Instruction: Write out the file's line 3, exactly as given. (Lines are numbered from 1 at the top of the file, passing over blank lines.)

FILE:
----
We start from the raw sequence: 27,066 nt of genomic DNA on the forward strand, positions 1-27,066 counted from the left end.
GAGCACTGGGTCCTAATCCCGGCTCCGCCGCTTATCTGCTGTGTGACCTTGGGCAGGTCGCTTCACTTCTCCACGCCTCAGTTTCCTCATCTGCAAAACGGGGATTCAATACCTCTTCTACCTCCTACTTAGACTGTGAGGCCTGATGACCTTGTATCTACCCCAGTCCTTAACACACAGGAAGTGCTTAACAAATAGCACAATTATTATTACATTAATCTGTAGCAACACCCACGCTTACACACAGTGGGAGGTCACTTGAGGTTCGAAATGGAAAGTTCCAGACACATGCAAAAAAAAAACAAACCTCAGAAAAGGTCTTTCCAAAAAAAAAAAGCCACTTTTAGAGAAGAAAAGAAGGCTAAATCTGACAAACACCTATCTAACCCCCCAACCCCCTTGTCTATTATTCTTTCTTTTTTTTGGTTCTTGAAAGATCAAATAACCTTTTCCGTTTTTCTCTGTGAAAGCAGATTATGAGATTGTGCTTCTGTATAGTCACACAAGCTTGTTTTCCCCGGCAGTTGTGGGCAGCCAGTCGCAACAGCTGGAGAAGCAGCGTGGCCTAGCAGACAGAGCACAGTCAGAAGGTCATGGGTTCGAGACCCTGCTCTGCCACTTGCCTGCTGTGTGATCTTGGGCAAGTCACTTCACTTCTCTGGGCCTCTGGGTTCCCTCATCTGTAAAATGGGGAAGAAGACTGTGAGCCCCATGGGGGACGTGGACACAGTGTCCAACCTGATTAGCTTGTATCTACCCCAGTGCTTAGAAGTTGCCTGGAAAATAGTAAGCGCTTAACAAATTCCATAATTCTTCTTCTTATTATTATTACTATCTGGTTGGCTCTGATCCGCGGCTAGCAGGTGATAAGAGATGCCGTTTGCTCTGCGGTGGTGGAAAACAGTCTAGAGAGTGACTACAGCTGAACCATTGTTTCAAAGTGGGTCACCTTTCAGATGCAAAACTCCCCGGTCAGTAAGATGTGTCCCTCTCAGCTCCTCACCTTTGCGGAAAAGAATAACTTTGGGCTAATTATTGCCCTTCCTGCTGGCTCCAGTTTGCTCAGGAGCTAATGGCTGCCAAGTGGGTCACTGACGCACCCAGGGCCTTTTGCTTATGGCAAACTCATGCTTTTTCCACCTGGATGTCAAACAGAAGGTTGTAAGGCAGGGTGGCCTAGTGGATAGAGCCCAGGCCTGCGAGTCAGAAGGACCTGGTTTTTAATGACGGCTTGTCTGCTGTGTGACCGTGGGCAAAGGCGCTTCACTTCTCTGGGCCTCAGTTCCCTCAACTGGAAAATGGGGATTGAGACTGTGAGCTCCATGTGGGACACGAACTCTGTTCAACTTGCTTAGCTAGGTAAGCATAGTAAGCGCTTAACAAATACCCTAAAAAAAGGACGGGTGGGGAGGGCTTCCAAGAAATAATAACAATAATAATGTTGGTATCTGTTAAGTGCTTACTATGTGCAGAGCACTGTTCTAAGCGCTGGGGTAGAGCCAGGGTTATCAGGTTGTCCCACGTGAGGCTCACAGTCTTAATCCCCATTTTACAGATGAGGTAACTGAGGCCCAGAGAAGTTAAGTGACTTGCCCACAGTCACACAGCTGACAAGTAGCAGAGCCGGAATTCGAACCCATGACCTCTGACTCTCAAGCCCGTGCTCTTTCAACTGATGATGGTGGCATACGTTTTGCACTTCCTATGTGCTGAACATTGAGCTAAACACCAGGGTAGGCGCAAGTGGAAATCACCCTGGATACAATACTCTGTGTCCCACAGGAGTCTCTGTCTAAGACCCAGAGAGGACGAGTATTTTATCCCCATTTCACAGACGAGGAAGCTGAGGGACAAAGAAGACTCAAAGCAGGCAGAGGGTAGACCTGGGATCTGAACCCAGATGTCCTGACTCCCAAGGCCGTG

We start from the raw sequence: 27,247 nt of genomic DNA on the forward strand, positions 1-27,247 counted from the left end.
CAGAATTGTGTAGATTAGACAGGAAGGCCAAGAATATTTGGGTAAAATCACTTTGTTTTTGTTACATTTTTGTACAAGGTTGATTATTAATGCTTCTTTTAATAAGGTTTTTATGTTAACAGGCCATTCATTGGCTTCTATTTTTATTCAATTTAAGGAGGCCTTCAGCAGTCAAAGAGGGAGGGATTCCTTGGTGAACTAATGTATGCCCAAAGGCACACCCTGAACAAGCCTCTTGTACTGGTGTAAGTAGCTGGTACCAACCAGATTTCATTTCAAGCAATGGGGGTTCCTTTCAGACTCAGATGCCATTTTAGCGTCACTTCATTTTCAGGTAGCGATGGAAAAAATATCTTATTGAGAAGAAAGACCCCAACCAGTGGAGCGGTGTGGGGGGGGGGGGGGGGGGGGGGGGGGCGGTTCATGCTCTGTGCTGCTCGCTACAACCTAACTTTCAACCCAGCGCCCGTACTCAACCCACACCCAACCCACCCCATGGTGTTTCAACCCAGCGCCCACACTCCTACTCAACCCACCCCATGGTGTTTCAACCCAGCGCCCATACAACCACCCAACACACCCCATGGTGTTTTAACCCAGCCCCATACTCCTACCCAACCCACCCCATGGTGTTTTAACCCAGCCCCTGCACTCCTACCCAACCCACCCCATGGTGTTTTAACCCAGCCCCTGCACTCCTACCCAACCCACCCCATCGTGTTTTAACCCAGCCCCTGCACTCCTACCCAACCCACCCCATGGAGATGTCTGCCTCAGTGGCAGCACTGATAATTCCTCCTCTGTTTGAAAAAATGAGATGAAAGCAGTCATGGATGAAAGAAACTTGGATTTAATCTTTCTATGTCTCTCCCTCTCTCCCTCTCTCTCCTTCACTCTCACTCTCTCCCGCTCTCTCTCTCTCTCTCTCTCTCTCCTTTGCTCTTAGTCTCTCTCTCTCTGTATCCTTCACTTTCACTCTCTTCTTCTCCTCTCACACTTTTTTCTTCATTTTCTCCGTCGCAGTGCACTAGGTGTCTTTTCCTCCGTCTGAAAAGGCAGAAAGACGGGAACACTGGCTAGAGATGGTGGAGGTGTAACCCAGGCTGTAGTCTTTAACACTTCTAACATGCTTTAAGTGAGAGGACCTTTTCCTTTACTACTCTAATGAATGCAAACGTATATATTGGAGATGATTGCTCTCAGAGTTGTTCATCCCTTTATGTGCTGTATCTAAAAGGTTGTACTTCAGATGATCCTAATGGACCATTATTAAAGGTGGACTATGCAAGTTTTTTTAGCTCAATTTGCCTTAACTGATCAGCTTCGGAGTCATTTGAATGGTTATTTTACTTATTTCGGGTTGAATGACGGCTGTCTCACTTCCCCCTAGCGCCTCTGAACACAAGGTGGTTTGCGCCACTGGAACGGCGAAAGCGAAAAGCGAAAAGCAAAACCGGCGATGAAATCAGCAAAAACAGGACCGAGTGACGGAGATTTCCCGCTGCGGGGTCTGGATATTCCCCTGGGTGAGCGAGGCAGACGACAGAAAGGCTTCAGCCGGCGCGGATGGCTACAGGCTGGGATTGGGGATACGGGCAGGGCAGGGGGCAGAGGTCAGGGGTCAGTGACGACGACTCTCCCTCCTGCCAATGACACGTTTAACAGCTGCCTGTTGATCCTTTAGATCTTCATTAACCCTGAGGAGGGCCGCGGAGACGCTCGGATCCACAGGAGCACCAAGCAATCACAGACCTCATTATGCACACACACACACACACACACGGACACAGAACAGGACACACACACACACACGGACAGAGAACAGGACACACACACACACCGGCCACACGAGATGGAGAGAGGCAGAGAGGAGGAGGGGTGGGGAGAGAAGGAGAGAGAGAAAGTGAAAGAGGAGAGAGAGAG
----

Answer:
We start from the raw sequence: 27,247 nt of genomic DNA on the forward strand, positions 1-27,247 counted from the left end.